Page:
Or not

Driving to school today, listening to NPR,  I was jolted by the name of one of the commentator’s whose first name was the same name as the man I almost married about 40 years ago. I surprised myself at this intimate and chance connection that surfaced in my brain. I recently heard that this ex-boyfriend had died two and half months ago.

I broke up with him three weeks after my father’s early death. At the time neither of us consciously knew or connected this break up with his death at all. Well, maybe I did, but I don’t remember my father’s name being brought up in the fiery, awkward, uncomfortable, and final discussion. Looking back at it now, it all seems so clear and obvious. I was deeply connected with my father. It was almost as if his death heralded to me that there could be so much more in the world, that clearly life was too short, that settling into this relationship with the near certainty of marriage was not where I wanted to be. I wanted to be free. I wanted to be independent. I wanted to explore the world and be adventurous. I wanted to make sure I had all the opportunities that I wasn’t sure my father had enjoyed. I might not have turned that corner had my father not died.

The two of us broke up just before New Year’s. The cliched significance of the date was lost on both of us. Infuriated, he sent me back all the letters that I had written him from college. I never looked at them and tossed them in the trash.

But today, just now, riding to work before the sunrise— with a pile of papers, briefcase, and lunch spilling off the backseat onto the floor— today, at this very second, drinking the last of my black coffee that my husband brewed for me and looking at myself in the rearview mirror, I just wonder what my life would have been like, had I walked down the road with him instead of the others with whom I have gratefully shared my life.

Possibilities and opportunities in one form or another. The flat tire, yesterday’s decision to walk instead of drive, sleeping through the alarm, the train he missed, the call she answered, a surprising and unexpected death— random occurrences with sometimes sacred consequences. Or not.

This entry was posted in death, family, growing up and tagged , , , , . Bookmark the permalink.

9 Responses to Or not

  1. This is pretty heavy stuff. How can you drive and think like this? Also some things I never knew about you. Are there more :•)

  2. I love your process. I love how open you are to the subtle. I love that you are willing to consider all the ways your beautiful life has evolved because of the conscious and unconscious decisions you have made along the way. What a wonderful life you have created. I have a very similar story…almost exact really, from 1984. My Dad died in January. Break up in May. Departure in August. New boyfriend exactly 9 months later to the day of Dad’s passing. One death leads to another birth. Sweet dreams to you, S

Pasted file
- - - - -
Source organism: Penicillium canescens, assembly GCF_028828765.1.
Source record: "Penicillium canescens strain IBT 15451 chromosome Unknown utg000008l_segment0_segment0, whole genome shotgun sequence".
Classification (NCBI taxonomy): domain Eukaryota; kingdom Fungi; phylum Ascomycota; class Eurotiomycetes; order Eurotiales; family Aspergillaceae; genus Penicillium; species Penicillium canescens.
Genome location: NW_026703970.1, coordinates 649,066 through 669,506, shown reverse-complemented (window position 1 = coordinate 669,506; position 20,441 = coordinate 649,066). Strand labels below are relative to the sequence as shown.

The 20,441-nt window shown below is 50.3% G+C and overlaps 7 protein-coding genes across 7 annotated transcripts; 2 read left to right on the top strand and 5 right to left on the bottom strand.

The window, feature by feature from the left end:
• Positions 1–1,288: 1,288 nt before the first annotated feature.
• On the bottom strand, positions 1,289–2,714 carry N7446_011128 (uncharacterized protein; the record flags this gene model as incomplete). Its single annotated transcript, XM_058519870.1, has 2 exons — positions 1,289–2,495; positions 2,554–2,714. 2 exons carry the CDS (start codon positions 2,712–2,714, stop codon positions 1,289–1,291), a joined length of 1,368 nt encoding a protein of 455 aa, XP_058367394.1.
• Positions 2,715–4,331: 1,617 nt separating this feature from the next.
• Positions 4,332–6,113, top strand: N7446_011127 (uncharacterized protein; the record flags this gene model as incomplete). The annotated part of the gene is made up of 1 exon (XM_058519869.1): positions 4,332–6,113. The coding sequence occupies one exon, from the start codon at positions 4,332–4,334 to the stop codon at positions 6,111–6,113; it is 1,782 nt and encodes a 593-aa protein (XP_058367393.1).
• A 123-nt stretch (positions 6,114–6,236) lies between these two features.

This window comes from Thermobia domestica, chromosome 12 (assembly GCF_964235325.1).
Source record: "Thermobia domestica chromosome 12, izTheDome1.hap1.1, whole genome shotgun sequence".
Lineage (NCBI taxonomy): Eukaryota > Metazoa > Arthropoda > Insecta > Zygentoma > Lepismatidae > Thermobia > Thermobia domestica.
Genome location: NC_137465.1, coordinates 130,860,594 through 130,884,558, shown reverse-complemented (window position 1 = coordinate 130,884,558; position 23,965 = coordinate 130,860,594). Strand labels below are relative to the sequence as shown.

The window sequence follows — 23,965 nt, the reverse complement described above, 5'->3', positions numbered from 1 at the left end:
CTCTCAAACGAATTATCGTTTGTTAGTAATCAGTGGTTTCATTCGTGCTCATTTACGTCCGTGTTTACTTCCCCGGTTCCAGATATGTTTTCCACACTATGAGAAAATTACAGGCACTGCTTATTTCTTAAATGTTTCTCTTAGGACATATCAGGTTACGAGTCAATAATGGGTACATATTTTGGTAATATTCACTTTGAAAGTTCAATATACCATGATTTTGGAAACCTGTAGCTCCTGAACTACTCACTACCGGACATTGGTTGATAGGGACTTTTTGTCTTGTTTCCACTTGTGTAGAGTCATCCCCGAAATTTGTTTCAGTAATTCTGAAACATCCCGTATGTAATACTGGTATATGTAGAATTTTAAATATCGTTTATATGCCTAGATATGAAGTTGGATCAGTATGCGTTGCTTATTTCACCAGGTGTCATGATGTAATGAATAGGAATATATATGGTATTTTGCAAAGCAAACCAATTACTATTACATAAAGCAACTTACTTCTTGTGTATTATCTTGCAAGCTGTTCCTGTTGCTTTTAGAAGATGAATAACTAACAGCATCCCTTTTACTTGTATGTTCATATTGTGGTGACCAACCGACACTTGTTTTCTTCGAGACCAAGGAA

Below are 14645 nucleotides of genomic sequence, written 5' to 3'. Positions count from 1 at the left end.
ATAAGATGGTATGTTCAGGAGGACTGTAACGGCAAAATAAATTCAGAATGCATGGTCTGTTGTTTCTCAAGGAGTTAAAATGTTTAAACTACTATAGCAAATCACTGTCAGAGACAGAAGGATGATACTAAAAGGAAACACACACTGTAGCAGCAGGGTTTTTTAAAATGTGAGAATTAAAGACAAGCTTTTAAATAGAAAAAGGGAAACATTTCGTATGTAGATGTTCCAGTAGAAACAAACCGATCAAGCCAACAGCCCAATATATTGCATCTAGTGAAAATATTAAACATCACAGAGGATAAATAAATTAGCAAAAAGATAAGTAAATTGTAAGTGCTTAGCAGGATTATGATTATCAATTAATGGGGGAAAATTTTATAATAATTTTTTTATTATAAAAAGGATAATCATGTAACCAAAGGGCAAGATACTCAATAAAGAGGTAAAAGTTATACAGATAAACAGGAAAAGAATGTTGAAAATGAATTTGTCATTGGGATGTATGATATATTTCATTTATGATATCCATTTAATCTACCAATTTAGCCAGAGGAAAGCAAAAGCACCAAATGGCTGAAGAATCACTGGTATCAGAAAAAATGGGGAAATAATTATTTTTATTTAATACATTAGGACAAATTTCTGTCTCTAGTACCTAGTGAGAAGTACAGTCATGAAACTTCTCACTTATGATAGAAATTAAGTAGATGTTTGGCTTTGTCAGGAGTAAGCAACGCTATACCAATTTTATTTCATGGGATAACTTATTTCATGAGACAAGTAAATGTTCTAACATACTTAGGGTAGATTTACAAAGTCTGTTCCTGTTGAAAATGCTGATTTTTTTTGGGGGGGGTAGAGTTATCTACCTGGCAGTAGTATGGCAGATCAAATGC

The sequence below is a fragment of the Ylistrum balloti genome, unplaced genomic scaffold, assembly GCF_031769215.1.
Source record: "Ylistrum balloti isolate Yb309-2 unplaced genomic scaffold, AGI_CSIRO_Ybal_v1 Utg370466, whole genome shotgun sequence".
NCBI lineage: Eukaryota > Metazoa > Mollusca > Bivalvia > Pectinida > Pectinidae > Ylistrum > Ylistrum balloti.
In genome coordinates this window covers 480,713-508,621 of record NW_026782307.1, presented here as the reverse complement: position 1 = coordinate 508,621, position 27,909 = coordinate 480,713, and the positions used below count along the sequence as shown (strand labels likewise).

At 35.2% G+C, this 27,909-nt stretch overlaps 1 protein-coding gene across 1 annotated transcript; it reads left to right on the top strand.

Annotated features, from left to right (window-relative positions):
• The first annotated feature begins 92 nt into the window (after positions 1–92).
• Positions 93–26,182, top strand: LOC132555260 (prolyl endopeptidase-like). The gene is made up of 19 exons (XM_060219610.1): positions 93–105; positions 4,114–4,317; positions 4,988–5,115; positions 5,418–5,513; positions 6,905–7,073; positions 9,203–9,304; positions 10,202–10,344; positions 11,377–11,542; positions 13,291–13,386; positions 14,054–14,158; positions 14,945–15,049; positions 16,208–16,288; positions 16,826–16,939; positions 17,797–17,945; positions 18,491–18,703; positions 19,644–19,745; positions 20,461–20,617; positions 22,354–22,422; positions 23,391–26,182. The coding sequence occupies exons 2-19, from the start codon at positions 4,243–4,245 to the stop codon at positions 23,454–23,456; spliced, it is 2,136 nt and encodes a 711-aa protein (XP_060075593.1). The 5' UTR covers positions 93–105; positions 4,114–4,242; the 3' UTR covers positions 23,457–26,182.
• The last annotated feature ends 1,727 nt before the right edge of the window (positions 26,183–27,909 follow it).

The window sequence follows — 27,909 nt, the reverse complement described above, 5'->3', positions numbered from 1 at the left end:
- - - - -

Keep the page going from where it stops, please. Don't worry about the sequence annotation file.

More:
3. It’s the road not taken. I think we all wonder what would have happened if we had chosen a different route and just what it was that tipped the scales in a different direction. Thanks for an excellent post causing us all to think once more about why we are where we are.

  4. Jerome Bloom says:







  5. I’ve often thought of these moments of choice, change, decision, either taken purposefully or made almost accidentally. It is almost impossible not to consider how our lives might be wildly different had we taken a turn at a critical moment. Maybe, though, as you say, we’d still be right here, who we are, where we are. Times like this make me actually want reincarnation with consciousness.

    • jyourist says:

      Ha, I love that idea, “reincarnation with consciousness.” But maybe at the end of our lives, just before we kick the bucket, a few moments of clarity and enlightenment.

  6. ClaireMcA says:

    That’s what fiction allows. You can take any other door and follow it where you will and create any world. The sleeping depths of the subconcious prompted awake by a voice on a radio sending name signals. Love it.

    Although some characters cease to be involved in our lives, a part of them and of us is still there somewhere down in the deep and it is always fascinating when they are reawkened, often through dreams; rich pickings for writing indeed.

  7. Jerome Bloom says:

















  8. Annie says:

    This morning as I read this…I am in that car with you…reflecting back on that time…that love. Sometimes it is wild to think about the path that you could have taken. The journey which might have detoured you in a completely new direction. I love how you touch upon drinking the coffee your husband made for you. The reader instantly knows that you appreciate what you have…this is just a moment of pause. I love this.

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